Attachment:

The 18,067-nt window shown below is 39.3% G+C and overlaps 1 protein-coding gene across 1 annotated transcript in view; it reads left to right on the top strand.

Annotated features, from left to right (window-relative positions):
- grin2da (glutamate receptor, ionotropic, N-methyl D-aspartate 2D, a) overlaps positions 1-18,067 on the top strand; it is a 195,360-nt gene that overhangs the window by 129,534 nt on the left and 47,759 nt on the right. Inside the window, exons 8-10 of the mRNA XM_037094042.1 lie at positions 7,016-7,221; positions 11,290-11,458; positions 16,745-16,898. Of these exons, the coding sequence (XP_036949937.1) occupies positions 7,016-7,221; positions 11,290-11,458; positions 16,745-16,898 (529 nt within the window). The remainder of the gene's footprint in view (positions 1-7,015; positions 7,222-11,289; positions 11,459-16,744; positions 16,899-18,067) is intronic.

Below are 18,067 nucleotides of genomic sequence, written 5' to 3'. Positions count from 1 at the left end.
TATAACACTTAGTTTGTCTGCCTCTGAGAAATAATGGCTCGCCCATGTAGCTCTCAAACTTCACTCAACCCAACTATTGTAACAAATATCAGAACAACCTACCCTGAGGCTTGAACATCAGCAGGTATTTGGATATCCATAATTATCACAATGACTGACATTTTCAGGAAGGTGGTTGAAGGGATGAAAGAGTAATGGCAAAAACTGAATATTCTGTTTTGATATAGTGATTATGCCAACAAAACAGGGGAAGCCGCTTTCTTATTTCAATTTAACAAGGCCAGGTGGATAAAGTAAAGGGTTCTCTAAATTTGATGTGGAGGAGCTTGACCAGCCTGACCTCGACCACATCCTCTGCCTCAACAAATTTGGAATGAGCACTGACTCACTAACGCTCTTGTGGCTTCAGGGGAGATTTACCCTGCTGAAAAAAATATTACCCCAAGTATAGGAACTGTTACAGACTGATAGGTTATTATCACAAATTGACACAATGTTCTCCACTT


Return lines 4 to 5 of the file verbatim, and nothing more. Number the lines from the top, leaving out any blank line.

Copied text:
Below are 18,067 nucleotides of genomic sequence, written 5' to 3'. Positions count from 1 at the left end.
TATAACACTTAGTTTGTCTGCCTCTGAGAAATAATGGCTCGCCCATGTAGCTCTCAAACTTCACTCAACCCAACTATTGTAACAAATATCAGAACAACCTACCCTGAGGCTTGAACATCAGCAGGTATTTGGATATCCATAATTATCACAATGACTGACATTTTCAGGAAGGTGGTTGAAGGGATGAAAGAGTAATGGCAAAAACTGAATATTCTGTTTTGATATAGTGATTATGCCAACAAAACAGGGGAAGCCGCTTTCTTATTTCAATTTAACAAGGCCAGGTGGATAAAGTAAAGGGTTCTCTAAATTTGATGTGGAGGAGCTTGACCAGCCTGACCTCGACCACATCCTCTGCCTCAACAAATTTGGAATGAGCACTGACTCACTAACGCTCTTGTGGCTTCAGGGGAGATTTACCCTGCTGAAAAAAATATTACCCCAAGTATAGGAACTGTTACAGACTGATAGGTTATTATCACAAATTGACACAATGTTCTCCACTT